Its purpose: No Soldier shall, in time of peace be quartered in any house, without the consent of the Owner, nor in time of war, but in a manner to be prescribed by law.
Year proposed: 1789
Year Ratified: 1791
We shouldn’t be putting soldiers in the homes of people who did not consent. In the Civil War, the government repaid those forced to house soldiers for damages and expenses. Since it’s unlikely we will see another Civil War soon because those who hate guns will be immediately picked off by those who don’t, I don’t see this becoming an issue anytime soon.
It's not like the United States Military will put a few soldiers in our house. Nobody would want to live with Blue in the first place.
One reason no one took it to court is probably no one could answer the question - how do you challenge the need to house your military in civilians’ homes when you are the world's biggest military?
There’s not much ugly around this Amendment.
So instead, I will fill this space with a Supreme Court case referencing the Third Amendment in a ruling that ultimately led to the Roe vs. Wade decision.
In 1965, the Court ruled that the state could not pass laws that prevented married couples from using contraceptives.
Griswold vs. Connecticut was one of many Comstock laws passed during the Ulysses S. Grant administration that wanted to end anything deemed obscene. This included contraceptives but, for some reason, excluded Shakespeare.
The point here is that the Court determined, in part, that we couldn’t house troops in married couples’ houses while they were having sexual relations that they hoped would not end in conception.
After reading this case, this is the best conclusion I can come up with regarding why the Third Amendment is mentioned here.
Griswold would be the basis for the Roe decision about a decade later. Then in 2022, the Dobbs decision overruled Roe.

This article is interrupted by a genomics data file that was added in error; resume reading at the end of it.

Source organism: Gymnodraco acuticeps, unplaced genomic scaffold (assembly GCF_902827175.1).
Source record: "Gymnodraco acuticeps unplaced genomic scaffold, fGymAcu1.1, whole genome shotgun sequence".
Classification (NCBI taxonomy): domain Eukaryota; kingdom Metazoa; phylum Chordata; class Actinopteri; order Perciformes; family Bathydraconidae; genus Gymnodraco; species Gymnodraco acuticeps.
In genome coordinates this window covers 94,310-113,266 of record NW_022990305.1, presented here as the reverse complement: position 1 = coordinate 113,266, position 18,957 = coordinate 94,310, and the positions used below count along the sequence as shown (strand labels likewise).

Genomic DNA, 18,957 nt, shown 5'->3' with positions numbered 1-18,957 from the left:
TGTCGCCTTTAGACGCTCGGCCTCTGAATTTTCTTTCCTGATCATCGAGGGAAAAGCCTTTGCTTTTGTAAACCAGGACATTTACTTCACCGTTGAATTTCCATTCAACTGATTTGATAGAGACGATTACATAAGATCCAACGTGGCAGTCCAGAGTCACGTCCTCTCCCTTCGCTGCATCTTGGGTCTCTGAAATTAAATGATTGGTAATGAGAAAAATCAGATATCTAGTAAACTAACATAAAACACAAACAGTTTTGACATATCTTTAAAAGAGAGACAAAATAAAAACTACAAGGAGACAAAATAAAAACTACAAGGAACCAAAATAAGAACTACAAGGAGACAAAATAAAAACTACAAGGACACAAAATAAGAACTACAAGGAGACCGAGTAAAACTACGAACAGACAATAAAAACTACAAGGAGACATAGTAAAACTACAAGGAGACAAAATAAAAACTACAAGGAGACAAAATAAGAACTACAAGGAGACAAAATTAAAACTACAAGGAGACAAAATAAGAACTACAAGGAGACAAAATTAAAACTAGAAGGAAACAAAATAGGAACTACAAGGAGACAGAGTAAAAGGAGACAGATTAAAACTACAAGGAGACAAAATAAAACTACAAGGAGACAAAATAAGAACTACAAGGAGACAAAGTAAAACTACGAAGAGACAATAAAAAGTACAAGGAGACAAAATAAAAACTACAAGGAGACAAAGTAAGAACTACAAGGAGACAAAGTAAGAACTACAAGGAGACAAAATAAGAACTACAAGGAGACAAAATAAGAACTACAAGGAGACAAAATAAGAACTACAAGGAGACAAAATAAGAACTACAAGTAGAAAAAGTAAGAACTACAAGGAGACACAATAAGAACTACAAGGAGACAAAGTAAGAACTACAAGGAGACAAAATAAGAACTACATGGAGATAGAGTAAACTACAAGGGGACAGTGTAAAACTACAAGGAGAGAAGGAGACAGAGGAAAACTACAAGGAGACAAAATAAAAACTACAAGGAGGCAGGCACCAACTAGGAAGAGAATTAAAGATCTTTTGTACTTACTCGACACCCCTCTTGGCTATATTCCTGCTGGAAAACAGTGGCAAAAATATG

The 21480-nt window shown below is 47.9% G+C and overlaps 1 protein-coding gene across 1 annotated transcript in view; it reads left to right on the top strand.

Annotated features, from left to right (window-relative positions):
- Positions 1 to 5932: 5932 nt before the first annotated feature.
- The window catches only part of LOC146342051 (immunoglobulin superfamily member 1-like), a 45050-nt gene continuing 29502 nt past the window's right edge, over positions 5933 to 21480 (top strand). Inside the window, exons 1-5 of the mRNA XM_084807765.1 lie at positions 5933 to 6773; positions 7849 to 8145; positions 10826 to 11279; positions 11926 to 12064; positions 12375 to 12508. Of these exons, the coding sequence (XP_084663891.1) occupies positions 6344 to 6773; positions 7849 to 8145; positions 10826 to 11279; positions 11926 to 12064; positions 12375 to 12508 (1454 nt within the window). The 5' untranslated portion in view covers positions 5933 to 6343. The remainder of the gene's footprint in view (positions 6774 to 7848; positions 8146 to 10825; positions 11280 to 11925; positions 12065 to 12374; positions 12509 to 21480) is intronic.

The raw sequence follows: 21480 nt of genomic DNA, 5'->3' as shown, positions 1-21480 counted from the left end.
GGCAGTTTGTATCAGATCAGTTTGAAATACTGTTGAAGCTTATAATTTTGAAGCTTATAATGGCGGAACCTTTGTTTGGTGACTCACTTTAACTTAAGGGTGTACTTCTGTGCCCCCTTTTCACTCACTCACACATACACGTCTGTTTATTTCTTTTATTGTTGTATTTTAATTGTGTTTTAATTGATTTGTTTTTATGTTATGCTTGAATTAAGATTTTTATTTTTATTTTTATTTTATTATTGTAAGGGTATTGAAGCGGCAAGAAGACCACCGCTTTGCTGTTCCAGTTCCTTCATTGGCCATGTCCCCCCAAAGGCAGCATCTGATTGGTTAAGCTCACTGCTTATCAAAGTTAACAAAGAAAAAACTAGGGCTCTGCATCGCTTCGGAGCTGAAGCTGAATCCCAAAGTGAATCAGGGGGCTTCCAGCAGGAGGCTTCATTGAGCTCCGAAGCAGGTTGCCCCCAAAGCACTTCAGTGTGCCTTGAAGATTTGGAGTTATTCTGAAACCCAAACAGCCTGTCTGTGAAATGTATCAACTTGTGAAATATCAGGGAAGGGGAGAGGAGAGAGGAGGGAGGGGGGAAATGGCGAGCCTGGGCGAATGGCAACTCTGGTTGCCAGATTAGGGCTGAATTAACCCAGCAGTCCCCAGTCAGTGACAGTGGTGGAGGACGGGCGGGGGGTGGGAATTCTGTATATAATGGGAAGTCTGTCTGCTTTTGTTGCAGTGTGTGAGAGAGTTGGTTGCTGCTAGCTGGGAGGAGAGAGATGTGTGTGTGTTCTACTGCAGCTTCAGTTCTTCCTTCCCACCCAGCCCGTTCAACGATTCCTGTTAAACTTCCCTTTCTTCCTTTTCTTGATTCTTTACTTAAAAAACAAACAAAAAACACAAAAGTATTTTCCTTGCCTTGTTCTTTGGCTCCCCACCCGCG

Neither used the Third Amendment to justify anything.
Who proposed it?
James Madison compiled a list of Twenty Amendments during the Constitutional Convention, and the First Congress passed it with little debate.
They really did not want troops in their outhouses.
Why did I rank it here?
I can’t think of another Amendment irrelevant to what we experience today. The Civil War was the last time we fought battles on American soil, minus the war we raged against Indigenous people, but those weren’t on the same scale.
The Third Amendment has never been the primary source of a Supreme Court decision. You would think the third amendment would garner more passion.
The closest we got to passion was the Griswold case.
It’s not terrible, but it’s also not great. You could say, it’s okay. So I put it right outside the 20s.
Okay, let me know what you think of my ranking.
Anonymous and I are traveling a ton during the month of May. Last weekend we were in Florida; this weekend, we are in Virginia. I mean deep Confederate Virginia. The following weekend we are in Pittsburgh.
We are popular.
Finally, my buddy Blue turned ten yesterday. Please hit the like button and wish him a happy birthday if you can!
Back on Monday doing our thing. At home.